Contributing Bloggers, TSEvents.com

Driverless Vehicles: What Do They Mean To The Event Industry?

Mercedes-F-015At the recent International Live Events Association’s annual conference ILEA Live 2018 in Denver Colorado, Brent Mather, design principal at Gensler, spoke on how technology is shaping future architectural design. One of his key points is that technology’s impact on cityscapes will, among other things, result in less need for parking spaces.

Why?

Because driverless vehicles are set to hit the market in five to eight years. Once they hit mainstream popularity, it’s Mather’s opinion that people won’t need to own cars when they can rely on driverless car services. The domino effect of that will be that half as many city parking stalls will be required, so he imagines tall parking structures being repurposed into retail, office and housing dwellings.

As he spoke from an architect’s point of view of how roads and re-purposing buildings will affect construction, I couldn’t help think how this might impact the event industry.

What will driverless cars mean for live event spaces?

If using or purchasing driverless cars for either personal or work use is the trend, then there will definitely be a significant shift in event need in several ways. Here’s how:

  • Venues: Some clients always want to stage events in the downtown core so they, and guests, don’t lose work time travelling from the office. A driverless car, however, means that event attendees are able to keep working while in transport so considering a venue on the outskirts of town or even hours away is definitely feasible. Plus, there will be no driver to send home upon arrival. This will open up smaller markets for larger conferences, which means they need to prepare larger spaces in anticipation of future new business. The additional bonus: Venues in downtown locations can potentially expand by re-imagining their parking facilities into more event space – yippee!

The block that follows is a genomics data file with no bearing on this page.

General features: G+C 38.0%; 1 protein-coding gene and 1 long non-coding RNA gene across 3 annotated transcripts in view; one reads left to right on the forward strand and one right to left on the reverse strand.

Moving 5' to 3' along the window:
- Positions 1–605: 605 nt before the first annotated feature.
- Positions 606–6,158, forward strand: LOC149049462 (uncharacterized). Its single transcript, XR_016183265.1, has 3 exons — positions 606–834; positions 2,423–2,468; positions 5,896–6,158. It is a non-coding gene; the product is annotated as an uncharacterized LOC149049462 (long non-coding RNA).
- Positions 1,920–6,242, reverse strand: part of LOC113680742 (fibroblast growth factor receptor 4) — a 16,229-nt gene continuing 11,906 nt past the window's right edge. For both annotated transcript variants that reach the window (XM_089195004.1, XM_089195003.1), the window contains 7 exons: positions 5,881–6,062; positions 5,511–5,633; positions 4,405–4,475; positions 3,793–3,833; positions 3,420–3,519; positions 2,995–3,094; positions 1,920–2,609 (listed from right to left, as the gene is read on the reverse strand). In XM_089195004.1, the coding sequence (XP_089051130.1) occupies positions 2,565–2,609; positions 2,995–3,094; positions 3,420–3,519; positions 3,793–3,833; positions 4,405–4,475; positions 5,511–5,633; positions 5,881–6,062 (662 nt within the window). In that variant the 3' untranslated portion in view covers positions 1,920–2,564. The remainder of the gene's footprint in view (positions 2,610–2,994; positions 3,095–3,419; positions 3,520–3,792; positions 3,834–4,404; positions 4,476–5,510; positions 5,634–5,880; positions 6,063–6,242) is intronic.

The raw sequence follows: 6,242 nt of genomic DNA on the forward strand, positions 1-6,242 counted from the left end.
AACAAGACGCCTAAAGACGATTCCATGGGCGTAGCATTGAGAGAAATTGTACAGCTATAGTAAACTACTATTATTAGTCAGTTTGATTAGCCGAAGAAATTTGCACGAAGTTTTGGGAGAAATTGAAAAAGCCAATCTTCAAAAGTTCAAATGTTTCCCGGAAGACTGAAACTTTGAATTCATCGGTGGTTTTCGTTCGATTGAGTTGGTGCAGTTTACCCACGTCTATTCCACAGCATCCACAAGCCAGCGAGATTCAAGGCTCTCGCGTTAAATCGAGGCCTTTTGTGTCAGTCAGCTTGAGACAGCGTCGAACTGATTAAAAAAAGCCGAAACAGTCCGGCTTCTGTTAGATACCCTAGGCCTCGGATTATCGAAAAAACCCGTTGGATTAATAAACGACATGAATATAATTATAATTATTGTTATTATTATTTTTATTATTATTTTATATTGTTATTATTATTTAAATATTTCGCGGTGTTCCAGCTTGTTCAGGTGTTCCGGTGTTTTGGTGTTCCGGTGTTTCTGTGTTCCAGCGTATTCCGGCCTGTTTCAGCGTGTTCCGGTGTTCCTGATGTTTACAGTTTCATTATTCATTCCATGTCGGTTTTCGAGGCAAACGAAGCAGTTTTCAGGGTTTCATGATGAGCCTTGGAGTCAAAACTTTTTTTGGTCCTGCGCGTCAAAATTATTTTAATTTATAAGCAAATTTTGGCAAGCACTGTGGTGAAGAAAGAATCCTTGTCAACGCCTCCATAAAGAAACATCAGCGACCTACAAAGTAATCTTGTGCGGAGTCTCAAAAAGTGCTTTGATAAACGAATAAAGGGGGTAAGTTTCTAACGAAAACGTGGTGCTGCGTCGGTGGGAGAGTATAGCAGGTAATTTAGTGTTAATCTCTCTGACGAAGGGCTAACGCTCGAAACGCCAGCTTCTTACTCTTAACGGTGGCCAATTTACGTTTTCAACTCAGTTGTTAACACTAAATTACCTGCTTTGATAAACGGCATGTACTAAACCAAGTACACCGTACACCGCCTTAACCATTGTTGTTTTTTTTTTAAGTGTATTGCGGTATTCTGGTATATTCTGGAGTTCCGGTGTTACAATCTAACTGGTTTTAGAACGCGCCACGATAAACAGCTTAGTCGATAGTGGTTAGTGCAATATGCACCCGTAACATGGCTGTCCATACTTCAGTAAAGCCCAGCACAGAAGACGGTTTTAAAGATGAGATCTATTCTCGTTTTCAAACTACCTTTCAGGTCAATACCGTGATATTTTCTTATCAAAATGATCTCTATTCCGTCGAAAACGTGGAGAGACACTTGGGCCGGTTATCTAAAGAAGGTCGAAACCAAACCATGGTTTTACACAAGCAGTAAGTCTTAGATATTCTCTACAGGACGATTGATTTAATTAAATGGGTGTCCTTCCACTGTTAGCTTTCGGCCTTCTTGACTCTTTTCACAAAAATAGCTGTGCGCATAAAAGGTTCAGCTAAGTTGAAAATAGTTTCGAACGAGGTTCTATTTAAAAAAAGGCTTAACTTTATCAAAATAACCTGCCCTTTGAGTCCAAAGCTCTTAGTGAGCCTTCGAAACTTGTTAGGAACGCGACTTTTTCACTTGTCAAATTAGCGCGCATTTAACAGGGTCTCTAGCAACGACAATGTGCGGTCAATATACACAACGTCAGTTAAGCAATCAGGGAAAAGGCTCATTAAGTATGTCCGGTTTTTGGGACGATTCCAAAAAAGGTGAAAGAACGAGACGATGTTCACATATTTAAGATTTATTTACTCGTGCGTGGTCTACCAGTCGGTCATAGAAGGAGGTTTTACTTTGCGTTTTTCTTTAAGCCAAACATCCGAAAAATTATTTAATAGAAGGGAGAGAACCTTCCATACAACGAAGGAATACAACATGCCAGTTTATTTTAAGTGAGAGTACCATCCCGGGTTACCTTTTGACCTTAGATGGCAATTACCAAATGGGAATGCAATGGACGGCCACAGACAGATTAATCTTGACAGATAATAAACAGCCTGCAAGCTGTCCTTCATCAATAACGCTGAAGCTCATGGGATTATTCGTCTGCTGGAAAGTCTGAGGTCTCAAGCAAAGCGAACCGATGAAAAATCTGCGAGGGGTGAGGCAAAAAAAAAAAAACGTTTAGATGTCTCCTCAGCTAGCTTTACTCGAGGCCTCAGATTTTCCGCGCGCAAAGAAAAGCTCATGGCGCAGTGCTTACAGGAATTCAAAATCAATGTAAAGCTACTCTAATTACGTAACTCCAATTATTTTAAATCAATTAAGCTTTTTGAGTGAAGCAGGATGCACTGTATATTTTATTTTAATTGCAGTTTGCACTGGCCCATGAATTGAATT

• Vehicles: Vehicles could be redesigned to accommodate “meeting seating.” Since you won’t have to be at the wheel, let’s put in swivel seating so you can have a mobile meeting on the way to a venue! This story’s photograph features a Mercedes F-015 Concept Interior which looks like a very comfortable space to work in while enroute to a meeting or event!
  • Transport: While safety may be a primary benefit for the move to driverless vehicles, if companies choose that mode of transportation for delivery, how will they accommodate customer service if there is physically no driver for you to reach? How many times have you had an event shipment you needed to check on or give the truck parking instructions because the loading dock was already full with delayed load-ins? The logistics of it all is in the works: Check out Budweiser’s  first transport delivery with a driverless truck.

We asked a few of aNd Logistix’s staff for their thoughts on how driverless vehicles will impact the event industry. Here are some valid points to consider:

Katie: Attendees with mobility/accessibility issues will increase since they can travel on their own and don’t have to rely on Wheel-Trans or a public system.

Dana: Corporations will use services like Lyft/Uber and driverless cars instead of valet parking. Valet parking is going the way of dinosaurs …

Hanna: More alcohol consumption will happen if there is no need to drive. This means more revenue for the venue. However, social responsibility is still a big concern for companies/organizations and driverless cars bring a whole new set of liability issues to the table that will require solutions.

 

Rachel Gilmour

Rachel is a Senior Planner at aND Logistix. A certified CSEP, CMP professional, she has over a dozen years conference and event management experience.

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